Charles “Bike Man” Jenkins has been repairing and building bikes for people in his community for over 50 years. The impact he has had on countless lives on the West Side neighborhood of South Bend, Indiana, can hardly be measured.
Bike Man: South Bend
Charles Jenkins: I started doing bikes for kids when my kids were kids. Then they got friends. Then they got cousins. So that’s how it started.
People see me at the grocery store, “Hey mom, it’s the Bike Man!” They forget my name — but my name is Charles Jenkins, though. They forget that, but Bike Man is fine. I accept that everywhere I go.
It’s amazing. As a matter of fact, that mail lady, she bought a bike from me for her child.
Basically, people bring in flat tires, chain slips, chain breaks, brakes not working, handgrip, seats, sprockets go bad, bearings go bad in the rear end. It’s just everything you can think of almost on a bike. You think of it — if I’ve got it, I’ll help you out.
The kid that I gave a bike to when he was 12 years old, he came back to me later. At that time, I was down and out — I got laid off from work, I hadn’t got my unemployment yet. He came to the house, and the kid — he’s an adult now — he wrote a letter. He said, “When I was 12 years old, you gave me a bike. That meant the world to me.” He said, “I won some money on a lottery scratch-off. First person I thought about was you.” He gave me 500 bucks. I’ll get the letter for you if you wanna see it.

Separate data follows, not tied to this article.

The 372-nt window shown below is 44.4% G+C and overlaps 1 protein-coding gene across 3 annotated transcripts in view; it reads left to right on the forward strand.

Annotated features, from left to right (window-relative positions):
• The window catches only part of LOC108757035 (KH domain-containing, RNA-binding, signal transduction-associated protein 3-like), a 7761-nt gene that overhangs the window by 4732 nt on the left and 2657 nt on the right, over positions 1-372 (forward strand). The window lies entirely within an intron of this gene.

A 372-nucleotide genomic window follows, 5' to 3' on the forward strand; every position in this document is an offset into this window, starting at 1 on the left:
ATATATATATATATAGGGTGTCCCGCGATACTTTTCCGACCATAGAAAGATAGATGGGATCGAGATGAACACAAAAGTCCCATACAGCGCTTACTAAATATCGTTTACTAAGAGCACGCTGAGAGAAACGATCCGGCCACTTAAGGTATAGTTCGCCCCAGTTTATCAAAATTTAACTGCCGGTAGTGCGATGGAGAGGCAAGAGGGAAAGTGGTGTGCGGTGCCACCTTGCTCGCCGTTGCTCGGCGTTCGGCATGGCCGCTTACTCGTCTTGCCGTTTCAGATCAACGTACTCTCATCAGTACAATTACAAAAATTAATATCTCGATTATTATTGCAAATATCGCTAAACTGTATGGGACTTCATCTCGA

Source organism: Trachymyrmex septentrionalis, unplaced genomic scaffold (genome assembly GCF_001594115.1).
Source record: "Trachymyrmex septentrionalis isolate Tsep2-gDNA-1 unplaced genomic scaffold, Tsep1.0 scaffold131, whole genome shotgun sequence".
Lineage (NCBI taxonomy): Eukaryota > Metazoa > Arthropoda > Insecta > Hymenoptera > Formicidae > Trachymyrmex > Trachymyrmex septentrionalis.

Videographer: Yes, I wanna see it.
Charles: Man, I was on my knees crying. Couldn’t believe it.
I wanna stop doing it, but you know. Someone will come and say, “Hey, you still doing bikes?”
“Well, yeah, I am.”
So I’m stuck now — I probably can’t stop doing it now. Because the kids love it, and I love to make the kids happy, and I just continue to do it. I guess it’s the love of my life.
Charles to boy: Staying out of trouble? How’s the grades?
Charles: You know, I ain’t no preacher, I’m not a great Bible reader, but I know He’s looking on all of us. And if you’re doing good here, He’s got a place for you in Heaven.
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Bike Man Shows Us How to Fix a Flat Tire
Charles “Bike Man” Jenkins shows us how to fix a punctured bicycle tire using simple tools at home.
Charles Jenkins: Let me show you how to fix bikes.
You got a pan of water. You air the tire up. There it is; there’s a hole. You put a pin in the hole to mark it. Scratch the surface around it, make it kind of rough around the hole, dry it off from the water. Grab a patch, cut the size you need. Get the glue out, glue across the hole, blow on it. You gotta peel your patch back, cover it, press down on the corners and let it sit about 10 minutes or so. That’ll do it for that.
That’s how I started, right there. Next day I was fixing flats for everybody in the neighborhood.